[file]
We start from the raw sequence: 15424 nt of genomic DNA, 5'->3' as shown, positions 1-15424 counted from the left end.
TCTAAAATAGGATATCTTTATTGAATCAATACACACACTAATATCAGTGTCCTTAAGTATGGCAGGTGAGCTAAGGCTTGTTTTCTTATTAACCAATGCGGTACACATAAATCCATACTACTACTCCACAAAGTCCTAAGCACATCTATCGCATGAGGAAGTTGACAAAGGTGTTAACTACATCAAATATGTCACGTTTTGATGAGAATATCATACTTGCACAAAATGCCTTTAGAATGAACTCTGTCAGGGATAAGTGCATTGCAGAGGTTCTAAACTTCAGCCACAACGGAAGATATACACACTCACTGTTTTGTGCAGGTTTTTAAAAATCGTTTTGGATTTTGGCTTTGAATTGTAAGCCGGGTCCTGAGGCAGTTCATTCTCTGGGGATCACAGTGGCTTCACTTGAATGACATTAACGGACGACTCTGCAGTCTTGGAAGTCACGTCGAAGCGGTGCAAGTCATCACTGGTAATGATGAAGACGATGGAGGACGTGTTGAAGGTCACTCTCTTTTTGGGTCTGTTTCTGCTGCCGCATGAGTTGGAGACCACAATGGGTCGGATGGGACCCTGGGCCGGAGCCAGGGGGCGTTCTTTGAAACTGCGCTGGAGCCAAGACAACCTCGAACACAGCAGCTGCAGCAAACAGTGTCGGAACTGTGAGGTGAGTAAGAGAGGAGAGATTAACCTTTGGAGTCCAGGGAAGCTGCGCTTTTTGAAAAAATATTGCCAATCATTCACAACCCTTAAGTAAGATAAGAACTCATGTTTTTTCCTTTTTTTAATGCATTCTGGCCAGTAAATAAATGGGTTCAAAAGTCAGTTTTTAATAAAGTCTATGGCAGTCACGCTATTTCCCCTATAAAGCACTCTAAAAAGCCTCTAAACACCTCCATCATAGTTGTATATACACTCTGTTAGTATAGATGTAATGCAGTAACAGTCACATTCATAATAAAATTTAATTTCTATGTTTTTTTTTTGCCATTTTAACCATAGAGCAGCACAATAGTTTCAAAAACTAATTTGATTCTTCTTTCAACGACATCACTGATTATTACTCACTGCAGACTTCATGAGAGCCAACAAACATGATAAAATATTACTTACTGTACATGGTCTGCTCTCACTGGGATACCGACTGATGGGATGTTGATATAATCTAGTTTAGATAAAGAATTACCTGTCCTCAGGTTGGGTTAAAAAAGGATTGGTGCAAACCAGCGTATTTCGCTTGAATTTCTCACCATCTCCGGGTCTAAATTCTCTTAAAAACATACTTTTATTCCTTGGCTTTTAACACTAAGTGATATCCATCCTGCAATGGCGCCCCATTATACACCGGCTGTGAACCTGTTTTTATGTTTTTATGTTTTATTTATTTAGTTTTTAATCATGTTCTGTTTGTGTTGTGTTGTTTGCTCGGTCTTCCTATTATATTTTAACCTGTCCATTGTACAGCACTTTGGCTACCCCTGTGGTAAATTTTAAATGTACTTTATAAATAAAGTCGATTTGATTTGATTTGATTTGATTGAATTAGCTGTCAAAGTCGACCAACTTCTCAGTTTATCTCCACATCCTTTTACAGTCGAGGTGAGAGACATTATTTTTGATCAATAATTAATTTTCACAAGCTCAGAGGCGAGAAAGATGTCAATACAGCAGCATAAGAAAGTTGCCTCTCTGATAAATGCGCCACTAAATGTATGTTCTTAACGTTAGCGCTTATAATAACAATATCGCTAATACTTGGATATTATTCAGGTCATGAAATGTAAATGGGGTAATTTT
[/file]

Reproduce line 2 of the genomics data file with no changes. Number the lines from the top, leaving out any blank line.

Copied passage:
TCTAAAATAGGATATCTTTATTGAATCAATACACACACTAATATCAGTGTCCTTAAGTATGGCAGGTGAGCTAAGGCTTGTTTTCTTATTAACCAATGCGGTACACATAAATCCATACTACTACTCCACAAAGTCCTAAGCACATCTATCGCATGAGGAAGTTGACAAAGGTGTTAACTACATCAAATATGTCACGTTTTGATGAGAATATCATACTTGCACAAAATGCCTTTAGAATGAACTCTGTCAGGGATAAGTGCATTGCAGAGGTTCTAAACTTCAGCCACAACGGAAGATATACACACTCACTGTTTTGTGCAGGTTTTTAAAAATCGTTTTGGATTTTGGCTTTGAATTGTAAGCCGGGTCCTGAGGCAGTTCATTCTCTGGGGATCACAGTGGCTTCACTTGAATGACATTAACGGACGACTCTGCAGTCTTGGAAGTCACGTCGAAGCGGTGCAAGTCATCACTGGTAATGATGAAGACGATGGAGGACGTGTTGAAGGTCACTCTCTTTTTGGGTCTGTTTCTGCTGCCGCATGAGTTGGAGACCACAATGGGTCGGATGGGACCCTGGGCCGGAGCCAGGGGGCGTTCTTTGAAACTGCGCTGGAGCCAAGACAACCTCGAACACAGCAGCTGCAGCAAACAGTGTCGGAACTGTGAGGTGAGTAAGAGAGGAGAGATTAACCTTTGGAGTCCAGGGAAGCTGCGCTTTTTGAAAAAATATTGCCAATCATTCACAACCCTTAAGTAAGATAAGAACTCATGTTTTTTCCTTTTTTTAATGCATTCTGGCCAGTAAATAAATGGGTTCAAAAGTCAGTTTTTAATAAAGTCTATGGCAGTCACGCTATTTCCCCTATAAAGCACTCTAAAAAGCCTCTAAACACCTCCATCATAGTTGTATATACACTCTGTTAGTATAGATGTAATGCAGTAACAGTCACATTCATAATAAAATTTAATTTCTATGTTTTTTTTTTGCCATTTTAACCATAGAGCAGCACAATAGTTTCAAAAACTAATTTGATTCTTCTTTCAACGACATCACTGATTATTACTCACTGCAGACTTCATGAGAGCCAACAAACATGATAAAATATTACTTACTGTACATGGTCTGCTCTCACTGGGATACCGACTGATGGGATGTTGATATAATCTAGTTTAGATAAAGAATTACCTGTCCTCAGGTTGGGTTAAAAAAGGATTGGTGCAAACCAGCGTATTTCGCTTGAATTTCTCACCATCTCCGGGTCTAAATTCTCTTAAAAACATACTTTTATTCCTTGGCTTTTAACACTAAGTGATATCCATCCTGCAATGGCGCCCCATTATACACCGGCTGTGAACCTGTTTTTATGTTTTTATGTTTTATTTATTTAGTTTTTAATCATGTTCTGTTTGTGTTGTGTTGTTTGCTCGGTCTTCCTATTATATTTTAACCTGTCCATTGTACAGCACTTTGGCTACCCCTGTGGTAAATTTTAAATGTACTTTATAAATAAAGTCGATTTGATTTGATTTGATTTGATTGAATTAGCTGTCAAAGTCGACCAACTTCTCAGTTTATCTCCACATCCTTTTACAGTCGAGGTGAGAGACATTATTTTTGATCAATAATTAATTTTCACAAGCTCAGAGGCGAGAAAGATGTCAATACAGCAGCATAAGAAAGTTGCCTCTCTGATAAATGCGCCACTAAATGTATGTTCTTAACGTTAGCGCTTATAATAACAATATCGCTAATACTTGGATATTATTCAGGTCATGAAATGTAAATGGGGTAATTTT